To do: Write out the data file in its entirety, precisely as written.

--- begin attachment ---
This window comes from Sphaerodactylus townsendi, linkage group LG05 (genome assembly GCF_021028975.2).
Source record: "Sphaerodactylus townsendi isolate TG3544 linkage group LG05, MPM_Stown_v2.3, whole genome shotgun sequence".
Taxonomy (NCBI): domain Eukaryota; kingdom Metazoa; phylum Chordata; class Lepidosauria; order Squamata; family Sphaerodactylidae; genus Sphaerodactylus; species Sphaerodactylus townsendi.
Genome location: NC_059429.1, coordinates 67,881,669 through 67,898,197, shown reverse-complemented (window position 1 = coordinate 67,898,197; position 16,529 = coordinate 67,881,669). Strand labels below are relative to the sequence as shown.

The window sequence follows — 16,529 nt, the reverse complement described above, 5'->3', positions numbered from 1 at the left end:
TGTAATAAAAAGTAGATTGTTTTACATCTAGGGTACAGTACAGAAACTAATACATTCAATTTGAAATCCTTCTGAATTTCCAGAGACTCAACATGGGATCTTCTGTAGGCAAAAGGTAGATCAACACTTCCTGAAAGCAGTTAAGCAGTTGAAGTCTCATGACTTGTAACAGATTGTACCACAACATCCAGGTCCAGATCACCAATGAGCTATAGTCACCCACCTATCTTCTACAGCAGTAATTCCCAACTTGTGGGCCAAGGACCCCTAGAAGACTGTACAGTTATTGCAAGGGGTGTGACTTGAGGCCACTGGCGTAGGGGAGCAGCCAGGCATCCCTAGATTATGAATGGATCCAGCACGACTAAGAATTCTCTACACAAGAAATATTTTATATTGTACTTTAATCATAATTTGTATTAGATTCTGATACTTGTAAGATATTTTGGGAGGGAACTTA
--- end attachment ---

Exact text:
This window comes from Sphaerodactylus townsendi, linkage group LG05 (genome assembly GCF_021028975.2).
Source record: "Sphaerodactylus townsendi isolate TG3544 linkage group LG05, MPM_Stown_v2.3, whole genome shotgun sequence".
Taxonomy (NCBI): domain Eukaryota; kingdom Metazoa; phylum Chordata; class Lepidosauria; order Squamata; family Sphaerodactylidae; genus Sphaerodactylus; species Sphaerodactylus townsendi.
Genome location: NC_059429.1, coordinates 67,881,669 through 67,898,197, shown reverse-complemented (window position 1 = coordinate 67,898,197; position 16,529 = coordinate 67,881,669). Strand labels below are relative to the sequence as shown.

The window sequence follows — 16,529 nt, the reverse complement described above, 5'->3', positions numbered from 1 at the left end:
TGTAATAAAAAGTAGATTGTTTTACATCTAGGGTACAGTACAGAAACTAATACATTCAATTTGAAATCCTTCTGAATTTCCAGAGACTCAACATGGGATCTTCTGTAGGCAAAAGGTAGATCAACACTTCCTGAAAGCAGTTAAGCAGTTGAAGTCTCATGACTTGTAACAGATTGTACCACAACATCCAGGTCCAGATCACCAATGAGCTATAGTCACCCACCTATCTTCTACAGCAGTAATTCCCAACTTGTGGGCCAAGGACCCCTAGAAGACTGTACAGTTATTGCAAGGGGTGTGACTTGAGGCCACTGGCGTAGGGGAGCAGCCAGGCATCCCTAGATTATGAATGGATCCAGCACGACTAAGAATTCTCTACACAAGAAATATTTTATATTGTACTTTAATCATAATTTGTATTAGATTCTGATACTTGTAAGATATTTTGGGAGGGAACTTA